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Investigation under way into 787 Dreamliner fire

Sylvia Hui, Associated Press

General view of the Air Ethiopian Boeing 787 Dreamliner 'Queen of Sheba' aeroplane, on the runway near Terminal 3, at Heathrow Airport, London, Friday July 12, 2013. Two Boeing 787 Dreamliner planes ran into trouble in England on Friday, with a fire on one temporarily shutting down Heathrow Airport and an unspecified technical issue forcing another to turn back to Manchester Airport. The incidents are unwelcome news for Chicago-based Boeing Co., whose Dreamliners were cleared to fly again in April after a four-month grounding due to concerns about overheating batteries. The fire at Heathrow involved an empty Ethiopian Airlines plane, which was parked at a remote stand of the airport after arriving at the airport. British police said the fire is being treated as unexplained, and that there were no passengers on board at the time of the fire. (AP Photo/Sang Tan)

LONDON (AP) -- A British governmental body said Saturday it is leading an investigation into a fire aboard an empty Dreamliner aircraft at Heathrow Airport, an incident that has sparked renewed concern about Boeing's newest plane.

The Air Accidents Investigation Branch, part of the Department of Transport, said the Ethiopian Airlines 787 plane was moved to a secure hangar at Heathrow early Saturday so that an investigative team can try to find out what caused Friday's fire.

The incident did not cause any injuries because no one was aboard the plane, but it forced runways at Heathrow, one of the world's busiest airports, to shut down for nearly an hour. Arrivals and departures were suspended, and hundreds of passengers' journeys were delayed.

The fire also added to investor fears about Boeing, which had to ground its fleet of 787s in January following problems with overheating lithium-ion batteries on two different planes. Boeing shares lost $5.01, or 4.7 percent, to fall to $101.87 on Friday.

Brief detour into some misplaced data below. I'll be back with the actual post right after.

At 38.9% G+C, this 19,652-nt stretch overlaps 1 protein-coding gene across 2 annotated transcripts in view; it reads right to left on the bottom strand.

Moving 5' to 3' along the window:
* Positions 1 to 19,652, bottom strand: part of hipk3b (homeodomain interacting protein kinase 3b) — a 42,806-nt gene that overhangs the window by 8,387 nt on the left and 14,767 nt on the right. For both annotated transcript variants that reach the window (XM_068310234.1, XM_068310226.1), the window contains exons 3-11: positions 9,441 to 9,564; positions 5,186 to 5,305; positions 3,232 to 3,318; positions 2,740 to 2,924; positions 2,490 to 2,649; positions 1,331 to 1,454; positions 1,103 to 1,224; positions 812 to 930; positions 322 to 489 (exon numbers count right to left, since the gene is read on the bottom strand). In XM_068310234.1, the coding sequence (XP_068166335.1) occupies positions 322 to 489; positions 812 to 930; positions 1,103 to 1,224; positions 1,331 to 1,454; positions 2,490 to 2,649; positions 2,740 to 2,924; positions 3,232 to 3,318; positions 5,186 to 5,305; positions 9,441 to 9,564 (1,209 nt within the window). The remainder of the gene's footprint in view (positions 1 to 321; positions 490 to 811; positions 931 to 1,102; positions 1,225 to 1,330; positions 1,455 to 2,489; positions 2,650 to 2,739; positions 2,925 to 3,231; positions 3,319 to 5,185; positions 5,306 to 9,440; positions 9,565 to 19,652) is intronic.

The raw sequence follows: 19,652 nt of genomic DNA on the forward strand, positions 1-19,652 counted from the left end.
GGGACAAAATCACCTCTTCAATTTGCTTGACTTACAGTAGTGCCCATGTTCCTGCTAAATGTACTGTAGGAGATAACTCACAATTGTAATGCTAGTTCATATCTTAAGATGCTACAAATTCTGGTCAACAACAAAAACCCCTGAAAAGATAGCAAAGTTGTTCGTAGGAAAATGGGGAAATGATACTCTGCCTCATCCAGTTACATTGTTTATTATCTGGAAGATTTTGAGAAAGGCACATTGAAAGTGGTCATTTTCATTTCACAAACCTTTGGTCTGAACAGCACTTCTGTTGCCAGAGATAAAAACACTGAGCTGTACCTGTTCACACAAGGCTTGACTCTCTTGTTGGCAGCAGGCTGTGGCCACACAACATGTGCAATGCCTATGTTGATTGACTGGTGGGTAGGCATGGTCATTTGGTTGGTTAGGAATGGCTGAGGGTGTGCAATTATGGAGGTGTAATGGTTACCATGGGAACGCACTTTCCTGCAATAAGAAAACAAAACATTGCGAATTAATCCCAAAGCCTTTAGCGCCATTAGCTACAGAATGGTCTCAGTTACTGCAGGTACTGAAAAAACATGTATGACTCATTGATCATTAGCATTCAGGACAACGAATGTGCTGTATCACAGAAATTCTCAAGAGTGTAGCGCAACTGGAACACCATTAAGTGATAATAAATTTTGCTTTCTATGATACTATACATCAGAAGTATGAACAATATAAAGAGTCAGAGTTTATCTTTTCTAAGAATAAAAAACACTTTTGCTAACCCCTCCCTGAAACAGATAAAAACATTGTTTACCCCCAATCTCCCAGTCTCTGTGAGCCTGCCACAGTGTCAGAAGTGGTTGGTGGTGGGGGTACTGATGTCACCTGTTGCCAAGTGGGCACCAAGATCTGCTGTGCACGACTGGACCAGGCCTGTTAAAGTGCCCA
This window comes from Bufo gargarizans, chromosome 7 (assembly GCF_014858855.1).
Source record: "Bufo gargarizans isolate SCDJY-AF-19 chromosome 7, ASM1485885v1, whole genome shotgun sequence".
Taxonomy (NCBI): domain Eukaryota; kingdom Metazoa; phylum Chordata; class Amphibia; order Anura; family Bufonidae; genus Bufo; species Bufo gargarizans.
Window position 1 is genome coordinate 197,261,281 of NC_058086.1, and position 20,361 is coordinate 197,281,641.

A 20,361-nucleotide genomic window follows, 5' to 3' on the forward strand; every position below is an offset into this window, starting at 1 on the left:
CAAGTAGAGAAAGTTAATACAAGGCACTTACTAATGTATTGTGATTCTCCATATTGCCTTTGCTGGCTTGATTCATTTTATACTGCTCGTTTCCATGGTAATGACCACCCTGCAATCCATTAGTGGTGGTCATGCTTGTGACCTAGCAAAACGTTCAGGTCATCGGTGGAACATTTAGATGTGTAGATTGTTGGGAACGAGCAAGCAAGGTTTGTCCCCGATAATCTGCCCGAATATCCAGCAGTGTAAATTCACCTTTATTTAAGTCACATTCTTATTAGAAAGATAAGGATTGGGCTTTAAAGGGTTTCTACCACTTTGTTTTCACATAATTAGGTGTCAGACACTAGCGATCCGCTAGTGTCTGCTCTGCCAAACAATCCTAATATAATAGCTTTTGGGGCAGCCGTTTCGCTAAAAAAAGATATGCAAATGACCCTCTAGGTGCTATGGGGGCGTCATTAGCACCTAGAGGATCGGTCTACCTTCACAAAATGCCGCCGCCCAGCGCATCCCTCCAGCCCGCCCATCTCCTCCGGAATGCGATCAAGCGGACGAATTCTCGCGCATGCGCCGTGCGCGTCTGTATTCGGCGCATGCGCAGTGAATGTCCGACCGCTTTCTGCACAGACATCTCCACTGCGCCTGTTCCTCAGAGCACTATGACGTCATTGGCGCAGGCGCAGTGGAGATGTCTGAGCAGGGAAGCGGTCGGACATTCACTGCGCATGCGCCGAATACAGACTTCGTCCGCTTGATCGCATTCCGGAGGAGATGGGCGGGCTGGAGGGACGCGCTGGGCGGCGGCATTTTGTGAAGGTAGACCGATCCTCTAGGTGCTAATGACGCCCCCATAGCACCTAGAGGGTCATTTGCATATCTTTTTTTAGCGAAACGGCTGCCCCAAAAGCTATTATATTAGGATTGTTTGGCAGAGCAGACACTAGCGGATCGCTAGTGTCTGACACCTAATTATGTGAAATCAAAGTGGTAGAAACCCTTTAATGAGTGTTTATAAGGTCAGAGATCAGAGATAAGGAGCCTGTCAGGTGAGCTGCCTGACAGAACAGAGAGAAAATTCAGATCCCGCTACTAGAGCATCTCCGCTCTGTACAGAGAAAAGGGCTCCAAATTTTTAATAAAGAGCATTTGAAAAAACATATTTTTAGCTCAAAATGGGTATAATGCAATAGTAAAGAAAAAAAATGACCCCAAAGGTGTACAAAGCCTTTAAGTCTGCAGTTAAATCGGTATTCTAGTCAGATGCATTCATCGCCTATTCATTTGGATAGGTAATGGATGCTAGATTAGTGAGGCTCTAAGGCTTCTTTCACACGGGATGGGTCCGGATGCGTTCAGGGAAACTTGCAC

The Chicago-based aviation giant said it is working with authorities to "fully understand and address" the problem. Others also involved in the investigation include the U.S. National Transportation Safety Board, the U.S. Federal Aviation Administration and Ethiopian Airlines.

A spokesman at the Air Accidents Investigation Branch declined to provide a timeframe for the probe's completion, saying only it will last "as long as it takes."

Ethiopian Airlines, which was the first airline to resume using the 787 after the battery problem was fixed, said the aircraft in question had been parked at a remote stand at Heathrow for more than eight hours before smoke was detected.

Analysts have speculated that Friday's fire was not related to the plane's batteries because photos showed that the section of the plane damaged by the fire — the rear roof — was far away from the battery compartment.

Separately on Friday, another 787 flown by Thomson Airways had to return to Britain's Manchester Airport because of an unspecified mechanical issue.

There were few details about the severity of that incident. Thomson said the jet, bound for an airport in Sanford, Florida, near Orlando, had returned to Manchester "as a precautionary measure." All passengers disembarked safely.